The deep pit where Squattedman had been thrown was inhabited by a pair of hungry crocodiles. These beasts immediately opened their huge mouths and in a flash Squattedman got from each one a bite in his legs. It didn’t hurt him but the crocodiles emitted a kind of groan, lost some teeth and quickly withdrew their mouths. “The meat is hard”, they complained to the chef (figuratively speaking). And taking pity on them and, knowing where they could find a tender and juicy meat, Squattedman grabbed them both and adopted the take-off posture.
Moments later, Congressman Cartridge was awakened by a blast. He jumped and saw open-mouthed a gap opening in the floor and the intruder popping off from the pit in the company of the two crocodiles. You can imagine what happened next. My tactfulness prevents me from describing it. I’ll only say (figuratively speaking) that this time the dinner guests complimented the chef and only found fault with the lack of a pinch of salt and pepper.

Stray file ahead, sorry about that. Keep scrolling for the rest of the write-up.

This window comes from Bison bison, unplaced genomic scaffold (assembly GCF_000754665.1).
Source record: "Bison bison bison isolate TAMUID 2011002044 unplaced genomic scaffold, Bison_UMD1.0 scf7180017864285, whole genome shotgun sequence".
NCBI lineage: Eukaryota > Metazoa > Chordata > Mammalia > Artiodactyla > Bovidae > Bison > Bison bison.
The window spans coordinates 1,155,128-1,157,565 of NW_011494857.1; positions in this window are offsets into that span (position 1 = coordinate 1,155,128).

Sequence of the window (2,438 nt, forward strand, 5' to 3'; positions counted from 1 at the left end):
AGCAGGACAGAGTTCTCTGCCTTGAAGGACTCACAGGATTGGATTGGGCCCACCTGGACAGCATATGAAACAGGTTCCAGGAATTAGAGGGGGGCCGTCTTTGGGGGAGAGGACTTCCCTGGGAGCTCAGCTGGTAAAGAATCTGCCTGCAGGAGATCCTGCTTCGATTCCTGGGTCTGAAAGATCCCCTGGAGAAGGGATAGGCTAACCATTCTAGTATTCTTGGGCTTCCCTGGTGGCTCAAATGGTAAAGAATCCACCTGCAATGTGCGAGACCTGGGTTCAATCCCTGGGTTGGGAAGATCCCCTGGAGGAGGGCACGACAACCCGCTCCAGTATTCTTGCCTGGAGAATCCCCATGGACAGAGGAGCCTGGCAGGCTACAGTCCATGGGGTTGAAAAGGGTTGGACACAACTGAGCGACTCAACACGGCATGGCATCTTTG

While the crocodiles digested lying by the fireplace, Squattedman began to search the office for a clue. The congressman, of whom only a few tendons that the crocodiles had regurgitated remained, was no longer in a position to indicate the whereabouts of the supreme head of the criminal organization (that elusive guy nicknamed “Cow Head”). So Squattedman would have to take his first steps as a detective emulating the sagacious sleuths of the Pinkerton Agency.
The first thing that caught his attention was the ingenious opening mechanism of the floodgates that had opened under his feet. He had never seen such a mechanism, and as he searched the office thoroughly, he discovered other mechanisms just as clever. Another thing that caught his attention was a framed photo hanging on the wall. In it the congressman, in pajamas and a nightcap, was accompanied by the famous inventor Thomas Alva Edison who had written his name at the foot of an affectionate dedication to “my good friend and partner Artie Cartridge”.
Suddenly, Squattedman had a “lightbulb moment” (never better talking about Mr. Edison). Witty mechanisms and familiarity with the great American inventor. You didn’t have to be a genius to join the dots.